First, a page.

All’s well that ends well | Editorial
September 7, 2011 · Updated 1:03 PM
Plenty of phrases would fit this development to a tee: an ounce of prevention is worth a pound of cure might be the best.
After three years up on the shelf, San Juan County’s derelict vessel removal program is back on the water. The county revived the program by signing a contract last week with locally based A-1 Marine/Vessel Assist.
It’s about time.
Made up mostly of water, San Juan County has one of the worst derelict vessel problems in the state. Loaded with fuel, oil and other toxins, derelict vessels pose a tremendous environmental threat.
But even though the state Department of Natural Resources now reimburses up to 90 percent of removal and disposal costs, the county lacked the resources to maintain the program.
That’s when the Friday Harbor Power Squadron stepped up to the plate, recruited like-minded individuals, businesses and civic groups, and came up with the $5,000 in seed money needed to restore the program. The county matched that amount.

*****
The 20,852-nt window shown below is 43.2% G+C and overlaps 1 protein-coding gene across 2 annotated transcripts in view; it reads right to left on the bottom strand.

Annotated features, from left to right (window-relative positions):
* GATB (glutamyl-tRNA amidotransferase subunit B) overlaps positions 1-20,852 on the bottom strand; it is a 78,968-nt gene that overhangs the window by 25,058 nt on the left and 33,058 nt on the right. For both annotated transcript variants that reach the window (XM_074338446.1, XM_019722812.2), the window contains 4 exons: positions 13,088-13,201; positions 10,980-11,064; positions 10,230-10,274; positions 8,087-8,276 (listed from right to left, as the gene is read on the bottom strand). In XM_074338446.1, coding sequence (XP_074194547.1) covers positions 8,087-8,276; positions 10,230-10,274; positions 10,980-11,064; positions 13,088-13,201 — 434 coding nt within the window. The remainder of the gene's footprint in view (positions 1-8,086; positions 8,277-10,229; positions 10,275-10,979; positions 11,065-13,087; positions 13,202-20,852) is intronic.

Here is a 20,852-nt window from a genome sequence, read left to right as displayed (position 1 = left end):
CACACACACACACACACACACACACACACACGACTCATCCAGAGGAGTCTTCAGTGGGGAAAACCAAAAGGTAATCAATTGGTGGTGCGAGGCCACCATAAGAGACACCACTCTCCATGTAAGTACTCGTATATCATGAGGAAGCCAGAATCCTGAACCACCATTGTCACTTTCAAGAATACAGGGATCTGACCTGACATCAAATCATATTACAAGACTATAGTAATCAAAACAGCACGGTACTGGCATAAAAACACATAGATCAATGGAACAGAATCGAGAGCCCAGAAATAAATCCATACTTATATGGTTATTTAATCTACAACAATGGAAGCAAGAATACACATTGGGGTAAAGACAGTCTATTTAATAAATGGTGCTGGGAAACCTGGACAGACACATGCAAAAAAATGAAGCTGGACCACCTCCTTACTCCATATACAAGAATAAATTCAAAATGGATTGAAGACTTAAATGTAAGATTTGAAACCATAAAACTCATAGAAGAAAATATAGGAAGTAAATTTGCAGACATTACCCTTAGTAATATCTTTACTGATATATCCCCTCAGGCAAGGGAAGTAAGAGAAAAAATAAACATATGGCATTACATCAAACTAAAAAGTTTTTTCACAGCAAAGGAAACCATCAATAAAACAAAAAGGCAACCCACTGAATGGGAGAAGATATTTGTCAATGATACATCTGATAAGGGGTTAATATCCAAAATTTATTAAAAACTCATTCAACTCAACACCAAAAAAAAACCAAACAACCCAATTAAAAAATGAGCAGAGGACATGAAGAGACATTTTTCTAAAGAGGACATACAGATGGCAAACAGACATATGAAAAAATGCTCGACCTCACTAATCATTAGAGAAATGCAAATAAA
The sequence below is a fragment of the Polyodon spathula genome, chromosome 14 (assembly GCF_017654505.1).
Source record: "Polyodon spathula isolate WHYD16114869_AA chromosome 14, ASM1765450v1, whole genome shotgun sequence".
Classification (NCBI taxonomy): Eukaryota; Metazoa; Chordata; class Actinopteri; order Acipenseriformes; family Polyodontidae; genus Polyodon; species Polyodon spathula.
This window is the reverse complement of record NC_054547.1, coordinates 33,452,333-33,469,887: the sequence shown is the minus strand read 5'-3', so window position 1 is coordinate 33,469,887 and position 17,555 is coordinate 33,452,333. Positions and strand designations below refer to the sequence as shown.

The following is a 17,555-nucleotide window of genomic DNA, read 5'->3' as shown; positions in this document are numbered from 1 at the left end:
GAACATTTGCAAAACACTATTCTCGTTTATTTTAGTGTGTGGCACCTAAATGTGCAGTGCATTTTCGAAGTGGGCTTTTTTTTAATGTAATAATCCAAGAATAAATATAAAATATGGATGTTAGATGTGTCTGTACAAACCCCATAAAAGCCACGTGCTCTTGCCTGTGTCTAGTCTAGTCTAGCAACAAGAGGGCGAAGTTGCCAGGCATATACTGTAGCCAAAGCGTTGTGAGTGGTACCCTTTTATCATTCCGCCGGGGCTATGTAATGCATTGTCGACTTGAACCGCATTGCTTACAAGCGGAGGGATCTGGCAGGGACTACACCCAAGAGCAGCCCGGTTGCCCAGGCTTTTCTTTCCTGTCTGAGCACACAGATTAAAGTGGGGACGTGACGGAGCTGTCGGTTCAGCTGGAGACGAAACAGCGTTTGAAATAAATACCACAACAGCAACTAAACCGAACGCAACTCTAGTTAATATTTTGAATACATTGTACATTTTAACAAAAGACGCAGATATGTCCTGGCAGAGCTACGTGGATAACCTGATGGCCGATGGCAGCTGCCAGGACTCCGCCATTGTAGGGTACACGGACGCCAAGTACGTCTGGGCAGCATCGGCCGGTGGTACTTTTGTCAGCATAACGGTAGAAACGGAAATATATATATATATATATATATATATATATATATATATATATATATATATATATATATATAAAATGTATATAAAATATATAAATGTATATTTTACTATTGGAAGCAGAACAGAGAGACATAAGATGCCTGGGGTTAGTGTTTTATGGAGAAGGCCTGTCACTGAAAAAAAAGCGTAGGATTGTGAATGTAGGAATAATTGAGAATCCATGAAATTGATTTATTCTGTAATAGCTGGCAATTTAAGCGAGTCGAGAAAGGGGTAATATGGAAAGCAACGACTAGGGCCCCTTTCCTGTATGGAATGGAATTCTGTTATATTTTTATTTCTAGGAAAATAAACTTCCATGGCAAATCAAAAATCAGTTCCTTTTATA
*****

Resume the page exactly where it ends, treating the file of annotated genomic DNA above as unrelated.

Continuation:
In addition to the Power Squadron, the Common Sense Alliance, Roche Harbor Resort, San Juan Island Yacht Club, Island Marine Center (Lopez) and Jensen’s Shipyard, and the county Marine Resources Committee deserve our thanks.
The program will be administered by Joanruth Bauman, a former county employee who earned DNR’s trust while operating the program for Public Works. She’ll tag vessels for potential removal and notify A-1/Vessel Assist if push comes to shove. There are 19 abandoned vessels around the islands that reportedly are in need of attention. Perhaps now they’ll get the attention they deserve.